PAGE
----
Waatea News Update

News from Waatea 603 AM, Urban Maori radio, first with Maori news

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Location: Auckland, New Zealand

Friday, May 22, 2009

Auckland test for kawanatanga

Maori Party president Whatarangi Winiata says the Auckland super city is a golden opportunity for the Government to show how the Crown and Maori can work together.

Professor Winiata says the Treaty of Waitangi set up tension between the authority of the government, or kawanatanga, and Maori control of their own affairs.

The term used for this, tino rangatiratanga, had not appeared previously, and indicates the concern felt by the ancestors that their authority needed to be protected.

“When tino rangatiratanga and kawanatanga or governorship want to occupy the same space like in the case of foreshore and seabed, like in this representation on the super duper Auckland council, there is natural tension absolutely predictable, and this is an opportunity for this government to say this is how we will address this tension,” Professor Winiata says.

The Maori Party is continuing to work with the Government to find a space for Maori in the governance of Auckland.

FIRST NGATI PIKIAO POUKAI CELEBRATES ANCESTRAL LINK

Ngati Pikiao has joined the hikoi circuit.

The traditional Kingitanga hui are a regular feature of life on Tainui marae, but it's the first time the Te Arawa-affiliated iwi has hosted the Maori king for the day of mourning the dead, talking on issues of the day and feasting.

Kaumatua Te Poroa Malcolm says his iwi is proud of its connection to the kingitanga through Pikiao, from whose union with Waikato woman Rereiao sprang Hekemaru, the ancestor of the first Maori king, Potatau te Wherowhero.

He says tomorrow will be a big day for Taheke Marae near Rotoiti.

The day was chosen because it was the date of the coronation of the late queen, Te Atairangikaahu.

MAORI FLANKERS FACE OFF IN SUPER 14 CLASH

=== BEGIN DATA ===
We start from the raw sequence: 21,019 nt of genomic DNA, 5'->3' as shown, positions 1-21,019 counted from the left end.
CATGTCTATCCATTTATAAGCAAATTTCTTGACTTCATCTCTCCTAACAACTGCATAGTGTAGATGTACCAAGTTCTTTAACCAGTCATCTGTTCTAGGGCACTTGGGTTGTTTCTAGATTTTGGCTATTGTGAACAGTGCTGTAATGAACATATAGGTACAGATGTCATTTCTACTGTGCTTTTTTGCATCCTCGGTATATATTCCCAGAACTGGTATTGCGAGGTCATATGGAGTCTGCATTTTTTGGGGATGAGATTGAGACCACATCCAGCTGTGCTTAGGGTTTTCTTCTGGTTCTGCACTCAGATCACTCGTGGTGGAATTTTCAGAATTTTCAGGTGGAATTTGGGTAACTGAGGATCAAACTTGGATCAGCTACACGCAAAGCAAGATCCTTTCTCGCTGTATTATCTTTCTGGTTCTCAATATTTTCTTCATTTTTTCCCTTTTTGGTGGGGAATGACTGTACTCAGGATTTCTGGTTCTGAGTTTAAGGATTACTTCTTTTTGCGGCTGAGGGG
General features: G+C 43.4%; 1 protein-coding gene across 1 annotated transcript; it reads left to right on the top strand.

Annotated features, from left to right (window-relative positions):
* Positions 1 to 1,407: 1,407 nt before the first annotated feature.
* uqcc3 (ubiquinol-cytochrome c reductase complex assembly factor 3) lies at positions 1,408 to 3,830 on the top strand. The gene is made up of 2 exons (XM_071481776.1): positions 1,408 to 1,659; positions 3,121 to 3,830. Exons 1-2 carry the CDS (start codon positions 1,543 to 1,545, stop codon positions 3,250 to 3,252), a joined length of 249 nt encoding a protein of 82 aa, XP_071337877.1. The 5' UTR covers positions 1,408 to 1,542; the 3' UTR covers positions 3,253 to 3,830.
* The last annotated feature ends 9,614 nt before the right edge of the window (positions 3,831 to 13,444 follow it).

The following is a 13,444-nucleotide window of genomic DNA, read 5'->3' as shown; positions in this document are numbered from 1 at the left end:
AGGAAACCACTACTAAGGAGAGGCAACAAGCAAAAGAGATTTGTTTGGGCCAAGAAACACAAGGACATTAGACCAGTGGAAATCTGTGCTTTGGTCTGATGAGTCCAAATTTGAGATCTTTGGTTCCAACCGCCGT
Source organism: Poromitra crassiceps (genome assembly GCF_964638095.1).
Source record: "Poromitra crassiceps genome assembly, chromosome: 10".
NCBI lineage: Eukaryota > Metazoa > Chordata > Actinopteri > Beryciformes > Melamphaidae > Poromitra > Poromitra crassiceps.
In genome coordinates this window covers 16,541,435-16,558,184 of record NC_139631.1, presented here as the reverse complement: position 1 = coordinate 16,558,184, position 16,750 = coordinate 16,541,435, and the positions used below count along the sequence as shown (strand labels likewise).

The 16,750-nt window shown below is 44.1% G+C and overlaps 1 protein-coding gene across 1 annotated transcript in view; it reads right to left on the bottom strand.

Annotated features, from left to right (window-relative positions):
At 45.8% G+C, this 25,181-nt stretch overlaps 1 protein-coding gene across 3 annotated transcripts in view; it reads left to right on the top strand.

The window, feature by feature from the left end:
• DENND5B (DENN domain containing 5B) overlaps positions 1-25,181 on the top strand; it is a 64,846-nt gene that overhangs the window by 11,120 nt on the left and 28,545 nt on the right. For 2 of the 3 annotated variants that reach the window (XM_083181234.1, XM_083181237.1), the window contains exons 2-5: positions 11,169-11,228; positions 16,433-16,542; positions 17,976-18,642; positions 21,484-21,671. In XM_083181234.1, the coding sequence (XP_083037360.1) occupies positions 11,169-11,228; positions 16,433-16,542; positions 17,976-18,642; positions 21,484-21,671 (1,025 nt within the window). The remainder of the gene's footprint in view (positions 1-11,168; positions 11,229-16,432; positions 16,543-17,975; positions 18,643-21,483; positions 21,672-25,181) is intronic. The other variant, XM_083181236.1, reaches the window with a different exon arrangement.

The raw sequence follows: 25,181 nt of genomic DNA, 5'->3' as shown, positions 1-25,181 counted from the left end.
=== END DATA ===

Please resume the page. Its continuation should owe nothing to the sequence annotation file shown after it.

New Zealand Sevens rep turned television presenter Karl Te Nana says Maori rugby lovers are spoilt for choice when in comes to open side flanker play in tonight's super 14 semi final in Hamilton.

The battle between the Chiefs' Tanirau Latimer and Scott Waldrom from the Hurricanes should be one of the intriguing aspects of the clash.

Te Nana says they're both in top form and have benefited from their start as Sevens players and their recent international experience with the All Blacks.

RIFLE RANGE TO GO BACK TO PUTIKI HAPU

A former rifle range beside the lower Whanganui river will be returned to river iwi, the first land in the area to come back.

Treaty Negotiations Minister Chris Finlayson is due on the Putiki Marae at 9am tomorrow to hand the 35 hectare block to Te Poho a Matapihi Trust, which represents hapu interests at the window into the river.

Trustee Hone Tamehana, the marae chairman, says even though the Waitangi Tribunal is still hearing the river claims, the Government was able to use a special remedies process to return the land, which was taken by the constabulary a century ago under the Public Works Act.

He says evidence was given on the block during the first week of the tribunal hearings, and Judge Carrie Wainwright suggested it could be the subject of immediate negotiations outside the main claim process.

Mr Tamehana says the iwi is still developing plans for the low-lying land.

CAROL HIRSCHFELD PICKED FOR MAORI TELEVISION ROLE

The head of Maori Televison says his new head of programming would be welcome to take an on-screen role as well.

Jim Mather says the channel is pleased to pick up TV3 producer Carol Hirschfeld from Ngati Porou for the role.

She will join in August after more than a decade with TV3 as a journalist and newsreader, and currently the executive producer of Campbell Live.

While her first challenge will be her new job, Mr Mather says she could be involved in special broadcasts.

Maori Televison has just had its highest ever monthly ratings, with more than 1.7 million New Zealanders tuning in during April.

HARAWIRA PLEASED AT MAORI RESPONSE TO CITY PROTEST

Protester turned politician Hone Harawira says only Maori could have got together a protest hikoi of the scale expected in Monday In Auckland.

The Taitokerau MP, who was a leading figure in the foreshore and seabed hikoi five years ago, is full of praise for the new crop of organisers from Ihi Aotearoa.

He says while hikoi are seen as a Maori form of protest, many non Maori also recognise the impact that can be made.

A number of hikoi from various corners of the city and beyond will bring people to Queen St for a midday march up Queen St and rally at the Town Hall.

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